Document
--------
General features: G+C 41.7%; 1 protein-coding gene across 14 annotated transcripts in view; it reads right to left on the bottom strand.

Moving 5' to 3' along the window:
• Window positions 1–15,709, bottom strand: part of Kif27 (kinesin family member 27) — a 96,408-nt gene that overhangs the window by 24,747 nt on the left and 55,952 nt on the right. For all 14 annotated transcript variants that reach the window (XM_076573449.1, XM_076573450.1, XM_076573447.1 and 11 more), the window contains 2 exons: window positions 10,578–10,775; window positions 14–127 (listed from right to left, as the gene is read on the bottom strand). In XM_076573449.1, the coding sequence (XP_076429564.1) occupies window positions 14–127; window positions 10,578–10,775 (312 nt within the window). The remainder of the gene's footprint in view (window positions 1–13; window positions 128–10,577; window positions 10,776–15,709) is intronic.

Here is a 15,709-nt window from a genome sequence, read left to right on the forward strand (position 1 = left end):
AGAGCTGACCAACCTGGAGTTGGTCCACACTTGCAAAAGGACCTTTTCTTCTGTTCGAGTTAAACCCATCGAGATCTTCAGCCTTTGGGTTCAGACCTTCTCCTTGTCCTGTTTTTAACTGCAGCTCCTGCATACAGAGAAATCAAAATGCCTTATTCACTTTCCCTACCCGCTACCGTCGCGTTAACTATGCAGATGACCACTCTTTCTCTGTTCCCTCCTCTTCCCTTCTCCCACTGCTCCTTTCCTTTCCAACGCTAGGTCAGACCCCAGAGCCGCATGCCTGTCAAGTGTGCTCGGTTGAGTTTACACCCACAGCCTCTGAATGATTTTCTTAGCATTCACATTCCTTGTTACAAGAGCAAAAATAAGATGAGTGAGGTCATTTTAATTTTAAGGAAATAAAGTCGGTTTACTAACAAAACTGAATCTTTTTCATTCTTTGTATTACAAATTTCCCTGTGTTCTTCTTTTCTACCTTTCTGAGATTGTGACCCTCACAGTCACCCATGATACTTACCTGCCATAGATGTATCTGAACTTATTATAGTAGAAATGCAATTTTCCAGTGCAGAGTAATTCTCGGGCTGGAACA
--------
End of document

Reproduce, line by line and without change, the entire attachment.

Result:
General features: G+C 41.7%; 1 protein-coding gene across 14 annotated transcripts in view; it reads right to left on the bottom strand.

Moving 5' to 3' along the window:
• Window positions 1–15,709, bottom strand: part of Kif27 (kinesin family member 27) — a 96,408-nt gene that overhangs the window by 24,747 nt on the left and 55,952 nt on the right. For all 14 annotated transcript variants that reach the window (XM_076573449.1, XM_076573450.1, XM_076573447.1 and 11 more), the window contains 2 exons: window positions 10,578–10,775; window positions 14–127 (listed from right to left, as the gene is read on the bottom strand). In XM_076573449.1, the coding sequence (XP_076429564.1) occupies window positions 14–127; window positions 10,578–10,775 (312 nt within the window). The remainder of the gene's footprint in view (window positions 1–13; window positions 128–10,577; window positions 10,776–15,709) is intronic.

Here is a 15,709-nt window from a genome sequence, read left to right on the forward strand (position 1 = left end):
AGAGCTGACCAACCTGGAGTTGGTCCACACTTGCAAAAGGACCTTTTCTTCTGTTCGAGTTAAACCCATCGAGATCTTCAGCCTTTGGGTTCAGACCTTCTCCTTGTCCTGTTTTTAACTGCAGCTCCTGCATACAGAGAAATCAAAATGCCTTATTCACTTTCCCTACCCGCTACCGTCGCGTTAACTATGCAGATGACCACTCTTTCTCTGTTCCCTCCTCTTCCCTTCTCCCACTGCTCCTTTCCTTTCCAACGCTAGGTCAGACCCCAGAGCCGCATGCCTGTCAAGTGTGCTCGGTTGAGTTTACACCCACAGCCTCTGAATGATTTTCTTAGCATTCACATTCCTTGTTACAAGAGCAAAAATAAGATGAGTGAGGTCATTTTAATTTTAAGGAAATAAAGTCGGTTTACTAACAAAACTGAATCTTTTTCATTCTTTGTATTACAAATTTCCCTGTGTTCTTCTTTTCTACCTTTCTGAGATTGTGACCCTCACAGTCACCCATGATACTTACCTGCCATAGATGTATCTGAACTTATTATAGTAGAAATGCAATTTTCCAGTGCAGAGTAATTCTCGGGCTGGAACA